1907, from French syndicalisme "movement to transfer ownership of means of production and distribution to industrial workers," from syndical "of a labor union," from syndic "chief representative" (see syndic).
"Syndicalism" is in France the new, all-absorbing form of Labor's conflict with Capital. Its growth has been so rapid that its gravity is not appreciated abroad. This year, even more than last, the strikes and other "direct action," which it has combined, have upset the industrial life of the country, and forced the attention of Parliament and Government. [The Nation, June 20, 1907]
capital city of Sweden; it arose mid-13c. from a fishing village; the second element in the name is holm "island" (see holm); the first is either stäk "bay" or stock "stake, pole." Related: Stockholmer.
Stockholm Syndrome is from 1978, a psychologists' term; the name derives from the Aug. 23, 1973, violent armed robbery of Sveriges Kreditbank in Stockholm, after which four bank employees were held hostage in a vault for more than five days. The hostages developed a dramatic attachment to their abuser, and a fear of would-be rescuers, that they could not explain.
resort town, capital of Monaco, Italian, literally "Charles's Mountain," founded 1866 and named for Charles III of Monaco (1818-1889). The car rally there dates to 1911. The Monte Carlo fallacy (by 1957) was named for the town's famous gambling casinos; it is the fallacy of thinking that the probability of a particular outcome rises with the successive number of opposite outcomes. Contrary to the Monte Carlo fallacy, if the roulette wheel stops on black 99 times in a row, the chances that the 100th spin will be red are still just under 50-50.
mid-14c., "to put to death by nailing or otherwise affixing to a cross," from Old French crucifer crucefiier (12c., Modern French crucifier), from Vulgar Latin *crucificare, from Late Latin crucifigere "to fasten to a cross," from cruci, dative of Latin crux "cross" (see crux) + figere "to fasten, fix" (from PIE root *dheigw- "to stick, fix").
An ancient mode of capital punishment considered especially ignominious by the Romans and Greeks and reserved in general for slaves and highway robbers. In scripture, "subdue, mortify" (the flesh, etc.), early 14c. Figurative sense of "to torment" is from 1620s. Related: Crucified; crucifying.
"circumscribed within definite limits," c. 1600, past-participle adjective from limit (v.). The word was used earlier in a now-obsolete sense "appointed, fixed" (1550s). Limited edition is from 1869; limited monarchy from 1640s; limited war is from 1947. As a noun in railroading, 1878, short for limited express train (1875). In British company names, Limited (abbrev. Ltd.), 1855, is short for limited company, one formed under a law limiting the liability of the members for debts or obligations incurred by the company to a specific amount, usually the amount of their capital investment.
late 14c., "to clothe in the official robes of an office," from Latin investire "to clothe in, cover, surround," from in "in, into" (from PIE root *en "in") + vestire "to dress, clothe," from PIE *wes- (2) "to clothe," extended form of root *eu- "to dress."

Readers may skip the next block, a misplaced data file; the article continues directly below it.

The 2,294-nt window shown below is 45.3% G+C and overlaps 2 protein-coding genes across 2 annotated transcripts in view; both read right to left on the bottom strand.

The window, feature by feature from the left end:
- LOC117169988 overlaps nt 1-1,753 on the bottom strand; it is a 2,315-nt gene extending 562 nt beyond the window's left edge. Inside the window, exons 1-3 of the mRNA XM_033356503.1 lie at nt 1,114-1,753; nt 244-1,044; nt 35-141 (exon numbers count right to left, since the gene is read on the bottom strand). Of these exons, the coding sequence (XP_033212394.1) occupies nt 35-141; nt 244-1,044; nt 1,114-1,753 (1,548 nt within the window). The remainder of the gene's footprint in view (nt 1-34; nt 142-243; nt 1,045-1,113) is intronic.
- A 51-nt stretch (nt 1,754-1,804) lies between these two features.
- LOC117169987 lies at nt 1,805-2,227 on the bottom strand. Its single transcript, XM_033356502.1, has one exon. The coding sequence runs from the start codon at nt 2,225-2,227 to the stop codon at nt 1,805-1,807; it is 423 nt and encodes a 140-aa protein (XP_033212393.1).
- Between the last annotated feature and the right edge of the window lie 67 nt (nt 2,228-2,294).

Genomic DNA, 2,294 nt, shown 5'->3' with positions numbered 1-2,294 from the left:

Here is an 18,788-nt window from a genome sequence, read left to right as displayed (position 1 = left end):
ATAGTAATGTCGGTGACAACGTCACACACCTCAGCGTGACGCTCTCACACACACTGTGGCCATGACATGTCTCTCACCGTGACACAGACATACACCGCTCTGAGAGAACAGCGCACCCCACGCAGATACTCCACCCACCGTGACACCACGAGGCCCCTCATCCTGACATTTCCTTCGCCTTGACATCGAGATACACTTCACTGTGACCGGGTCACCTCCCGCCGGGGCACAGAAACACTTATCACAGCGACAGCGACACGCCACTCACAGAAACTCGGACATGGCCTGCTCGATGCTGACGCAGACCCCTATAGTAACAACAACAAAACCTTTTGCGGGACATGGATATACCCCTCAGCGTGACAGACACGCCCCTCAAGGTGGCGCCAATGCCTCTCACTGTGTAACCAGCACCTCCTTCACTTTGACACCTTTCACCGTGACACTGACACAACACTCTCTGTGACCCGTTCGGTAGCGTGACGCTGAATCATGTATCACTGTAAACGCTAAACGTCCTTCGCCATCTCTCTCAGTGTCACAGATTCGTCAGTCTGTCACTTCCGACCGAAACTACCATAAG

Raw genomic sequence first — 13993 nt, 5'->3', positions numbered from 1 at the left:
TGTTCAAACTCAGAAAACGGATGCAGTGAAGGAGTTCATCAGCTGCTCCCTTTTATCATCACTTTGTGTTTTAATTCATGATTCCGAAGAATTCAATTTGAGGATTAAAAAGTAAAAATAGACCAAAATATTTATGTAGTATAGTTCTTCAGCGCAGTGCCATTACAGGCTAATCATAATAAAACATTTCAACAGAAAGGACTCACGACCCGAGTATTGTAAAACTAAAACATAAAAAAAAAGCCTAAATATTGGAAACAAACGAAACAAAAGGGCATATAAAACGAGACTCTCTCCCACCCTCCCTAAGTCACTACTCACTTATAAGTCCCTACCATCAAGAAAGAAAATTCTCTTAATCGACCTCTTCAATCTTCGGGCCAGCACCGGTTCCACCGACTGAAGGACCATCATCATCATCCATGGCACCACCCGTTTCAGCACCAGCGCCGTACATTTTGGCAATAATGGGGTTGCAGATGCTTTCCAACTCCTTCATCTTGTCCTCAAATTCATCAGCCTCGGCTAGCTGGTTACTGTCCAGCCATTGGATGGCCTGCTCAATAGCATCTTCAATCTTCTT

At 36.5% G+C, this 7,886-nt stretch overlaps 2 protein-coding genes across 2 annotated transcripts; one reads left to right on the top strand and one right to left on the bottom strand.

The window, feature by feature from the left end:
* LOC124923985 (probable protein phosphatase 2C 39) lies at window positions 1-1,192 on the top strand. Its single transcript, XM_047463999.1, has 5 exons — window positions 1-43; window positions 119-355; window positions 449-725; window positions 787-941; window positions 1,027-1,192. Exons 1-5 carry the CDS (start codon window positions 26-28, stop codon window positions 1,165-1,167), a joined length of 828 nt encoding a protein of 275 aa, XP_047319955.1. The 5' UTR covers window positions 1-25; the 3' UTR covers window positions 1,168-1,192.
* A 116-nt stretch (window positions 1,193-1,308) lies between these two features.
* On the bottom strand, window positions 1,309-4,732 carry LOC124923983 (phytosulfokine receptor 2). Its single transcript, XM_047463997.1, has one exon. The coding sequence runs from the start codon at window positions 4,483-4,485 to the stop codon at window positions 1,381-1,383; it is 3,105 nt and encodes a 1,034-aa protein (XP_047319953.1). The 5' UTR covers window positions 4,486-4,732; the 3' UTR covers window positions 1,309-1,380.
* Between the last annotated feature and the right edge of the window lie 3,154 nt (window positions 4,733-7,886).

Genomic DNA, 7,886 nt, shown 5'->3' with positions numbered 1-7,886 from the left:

The meaning "use money to produce profit" is attested from 1610s in connection with the East Indies trade, and it is probably a borrowing of a special use of Italian investire (13c., from the same Latin root) via the notion of giving one's capital a new form. The figurative sense of "to clothe (with attributes)" is from c. 1600. The military meaning "to besiege, surround with hostile intent" also is from c. 1600. Related: Invested; investing.
late 14c., "pertaining to a province," originally ecclesiastical, in reference to the jurisdiction of an archbishop or the districts of orders of friars, from Old French provincial "belonging to a particular province (of friars)" (13c.), from Latin provincialis "of a province," from provincia (see province).
Meaning "of the small towns and countryside" (as opposed to the capital and urban center) is from 1630s, a borrowed idiom from French, transferred from sense of "particular to the province," hence "local." Suggestive of rude, petty, or narrow society ("characteristic of or exhibiting the manners of the inhabitants of small towns and the countryside") by 1755. Classical Latin provincialis seems not to have had this tinge. In British use, with reference to the American colonies, from 1680s.
also handy-man, "man employed to do various types of work," by 1843, from handy + man (n.). Gradually developed from the sense of "man who is capable at all sorts of work."
A handy man is so practised in the regulation of the little utilities of the house he inhabits, that by a slight touch here and there—a screw turned here and a screw loosened there, and a nail driven in time—he keeps all working smoothly, and averts those domestic catastrophes and break-downs of which Punch makes so much capital in his pictures. [Harriet Beecher Stowe, in Arthur's Home Magazine, August 1869]
1590s, "one who is characterized by strict adherence to method," from method + -ist. With a capital M-, it refers to the Protestant religious denomination founded 1729 at Oxford University by John and Charles Wesley. The name had been used at least since 1686 for various new methods of worship; it was applied to the Wesleys by their fellow-students at Oxford for their methodical habits in study and religious life. Johnson (1755) describes them as "One of a new kind of puritans lately arisen, so called from their profession to live by rules and in constant method." Related: Methodism.